Combatting XXX Spam
The large social networks command an enormous share of consumer interest today, making them an irresistible audience for adult marketers; many of whom, unfortunately, have not exercised a deft touch in their efforts — relying on a churn and burn approach that sacrifices user accounts in the name of expediency and spam-master efficiency — but this shortsighted practice eliminates the prime benefits of the relationship building that is possible via social networks; and is a truly shameful waste of profit potential.
The reason for the trade-off is simple: it takes a significant investment in time and energy to develop and maintain a decent following that can be profitably monetized — making a spam-driven quick buck enough for many shortcut fans, some of whom may just not know any better.
For that latter group, mainstream social networks don’t want your porn; even if some, such as Twitter, may be tolerant of your responsible adult marketing efforts. You might notice the word “responsible” there, as it’s the key to unlocking mainstream networks, and is not the same thing as posting thousands of explicit porn photos to Pinterest or of adding your affiliate URL to every “Like” post you make.
While adult specific clones such as Pintease.com are springing up, these sites do not have the traffic levels of those they seek to emulate, and although they are a viable traffic source for adult marketers, finding a way to work with the big boys may be the best bet.
Adult social media guru Peter Housley of Naughty Tweet (www.naughtytweet.com), however, recently warned the industry against improper tactics such as buying followers or Twitter trains, saying that it defeats the purpose of social media, diluting its value.
“Twitter has been a great resource to the adult industry while other networks have censored and blocked adult;” Housley explained, adding that Twitter’s rules are simple to follow and notes that “it is our responsibility as an industry to not sabotage ourselves and adhere to the spirit and purpose of social media.”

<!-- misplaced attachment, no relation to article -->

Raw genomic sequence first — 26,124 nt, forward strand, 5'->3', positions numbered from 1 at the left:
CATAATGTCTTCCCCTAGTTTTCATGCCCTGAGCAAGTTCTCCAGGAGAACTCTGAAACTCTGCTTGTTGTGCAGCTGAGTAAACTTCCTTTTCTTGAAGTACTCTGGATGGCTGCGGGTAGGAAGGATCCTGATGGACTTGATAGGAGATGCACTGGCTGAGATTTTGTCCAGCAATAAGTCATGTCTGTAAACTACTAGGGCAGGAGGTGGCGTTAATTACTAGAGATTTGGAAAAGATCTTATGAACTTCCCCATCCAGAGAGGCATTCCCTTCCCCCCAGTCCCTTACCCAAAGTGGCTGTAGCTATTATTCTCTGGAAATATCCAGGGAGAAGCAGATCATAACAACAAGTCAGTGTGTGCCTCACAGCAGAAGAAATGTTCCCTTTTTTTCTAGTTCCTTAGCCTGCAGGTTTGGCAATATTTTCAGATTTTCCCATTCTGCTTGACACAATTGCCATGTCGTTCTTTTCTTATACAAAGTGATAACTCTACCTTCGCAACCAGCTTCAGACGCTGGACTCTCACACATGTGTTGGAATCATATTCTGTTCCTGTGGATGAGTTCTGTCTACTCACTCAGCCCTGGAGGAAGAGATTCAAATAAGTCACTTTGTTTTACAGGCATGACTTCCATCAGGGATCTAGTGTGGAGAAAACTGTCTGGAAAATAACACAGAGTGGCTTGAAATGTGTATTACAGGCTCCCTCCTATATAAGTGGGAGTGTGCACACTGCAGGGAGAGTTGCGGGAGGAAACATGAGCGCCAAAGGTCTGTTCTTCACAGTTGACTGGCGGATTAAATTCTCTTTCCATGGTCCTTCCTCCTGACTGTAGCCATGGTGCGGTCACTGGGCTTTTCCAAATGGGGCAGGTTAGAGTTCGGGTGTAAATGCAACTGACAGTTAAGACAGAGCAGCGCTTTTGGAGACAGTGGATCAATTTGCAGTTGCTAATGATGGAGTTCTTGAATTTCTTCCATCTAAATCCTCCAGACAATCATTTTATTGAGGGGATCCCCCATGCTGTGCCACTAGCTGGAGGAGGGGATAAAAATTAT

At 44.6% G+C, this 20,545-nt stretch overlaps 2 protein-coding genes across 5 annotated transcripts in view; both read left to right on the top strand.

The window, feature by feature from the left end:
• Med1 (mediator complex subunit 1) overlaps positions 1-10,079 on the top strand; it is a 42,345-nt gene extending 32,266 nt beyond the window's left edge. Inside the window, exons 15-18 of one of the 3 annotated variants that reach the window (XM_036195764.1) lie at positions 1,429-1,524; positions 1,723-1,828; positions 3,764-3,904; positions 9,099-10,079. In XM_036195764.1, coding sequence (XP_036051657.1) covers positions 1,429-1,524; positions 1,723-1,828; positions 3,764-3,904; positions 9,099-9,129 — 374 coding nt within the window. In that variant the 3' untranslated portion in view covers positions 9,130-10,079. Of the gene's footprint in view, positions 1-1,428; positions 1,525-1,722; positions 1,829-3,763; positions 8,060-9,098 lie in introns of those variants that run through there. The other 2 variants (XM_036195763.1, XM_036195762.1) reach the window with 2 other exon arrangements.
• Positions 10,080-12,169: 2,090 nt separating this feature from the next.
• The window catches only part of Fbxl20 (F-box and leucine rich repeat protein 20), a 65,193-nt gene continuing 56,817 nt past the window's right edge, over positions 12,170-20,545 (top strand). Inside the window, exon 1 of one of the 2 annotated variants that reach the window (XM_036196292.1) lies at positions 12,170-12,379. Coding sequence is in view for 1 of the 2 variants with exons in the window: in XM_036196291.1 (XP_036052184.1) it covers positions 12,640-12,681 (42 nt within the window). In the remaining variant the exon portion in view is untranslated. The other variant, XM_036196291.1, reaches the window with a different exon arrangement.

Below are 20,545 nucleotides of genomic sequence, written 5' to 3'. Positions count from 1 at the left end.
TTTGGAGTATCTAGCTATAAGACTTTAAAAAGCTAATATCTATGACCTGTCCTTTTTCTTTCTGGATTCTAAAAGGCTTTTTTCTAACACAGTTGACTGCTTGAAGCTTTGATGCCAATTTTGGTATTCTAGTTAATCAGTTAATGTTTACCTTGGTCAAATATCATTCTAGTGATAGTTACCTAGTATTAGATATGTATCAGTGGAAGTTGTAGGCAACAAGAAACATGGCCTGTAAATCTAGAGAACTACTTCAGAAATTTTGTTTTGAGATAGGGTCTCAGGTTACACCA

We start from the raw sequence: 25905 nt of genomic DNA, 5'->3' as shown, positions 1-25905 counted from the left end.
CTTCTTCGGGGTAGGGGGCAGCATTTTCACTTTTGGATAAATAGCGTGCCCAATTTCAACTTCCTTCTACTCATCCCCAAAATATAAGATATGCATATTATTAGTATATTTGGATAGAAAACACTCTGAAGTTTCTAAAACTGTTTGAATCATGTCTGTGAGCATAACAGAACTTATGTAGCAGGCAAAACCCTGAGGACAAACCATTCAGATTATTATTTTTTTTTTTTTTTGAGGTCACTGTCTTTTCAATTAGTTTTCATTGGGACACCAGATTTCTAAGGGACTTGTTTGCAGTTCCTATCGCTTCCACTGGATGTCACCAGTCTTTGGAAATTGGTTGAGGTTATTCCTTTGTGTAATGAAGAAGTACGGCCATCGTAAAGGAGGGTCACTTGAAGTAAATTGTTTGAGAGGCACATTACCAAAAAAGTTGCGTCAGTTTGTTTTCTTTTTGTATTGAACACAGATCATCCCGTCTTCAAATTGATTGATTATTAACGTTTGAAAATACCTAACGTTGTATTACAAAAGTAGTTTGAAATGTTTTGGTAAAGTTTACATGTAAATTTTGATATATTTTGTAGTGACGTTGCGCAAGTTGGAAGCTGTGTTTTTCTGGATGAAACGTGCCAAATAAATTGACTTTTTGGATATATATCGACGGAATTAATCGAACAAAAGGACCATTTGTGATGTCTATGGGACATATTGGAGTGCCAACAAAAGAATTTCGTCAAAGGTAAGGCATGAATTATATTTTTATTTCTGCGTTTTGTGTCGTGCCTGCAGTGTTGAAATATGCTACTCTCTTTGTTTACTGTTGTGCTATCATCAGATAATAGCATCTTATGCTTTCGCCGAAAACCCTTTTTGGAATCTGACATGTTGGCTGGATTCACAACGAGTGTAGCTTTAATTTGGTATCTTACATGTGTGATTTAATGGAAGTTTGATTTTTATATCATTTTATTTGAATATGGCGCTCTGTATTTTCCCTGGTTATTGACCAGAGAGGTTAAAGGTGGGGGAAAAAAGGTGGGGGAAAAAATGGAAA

Housley cites Twitter’s recent lawsuits against web tools and providers that allegedly facilitate the spamming of its members, and also notes that many user accounts are under investigation, and could be suspended or terminated for violating the company’s terms, as other reasons to follow its guidelines (support.twitter.com/forums/26257/entries/18311).
Although each mainstream social media outlet has its own terms and conditions, they all share a prohibition against posting obscene or pornographic images, either in posts or as your profile picture, or in customized user page backgrounds.
Likewise, other prohibited practices typically follow Twitter’s cue; with the buying and selling of user names and followers, unsolicited marketing to other members, as well as reposting of other users’ Tweets as your own, all singled out as against Twitter policy.
Housley also warned against creating or purchasing accounts to gain followers and “using or promoting third-party sites that claim to get you more followers.”
At the end of the day, most mainstream social media sites are seeking to maintain the quality of their site’s user experience, by ensuring organic growth without “cheating” and the offering of acceptable content to users. Play by the rules and you can profit. Take the easy way out, and out is what you’ll get.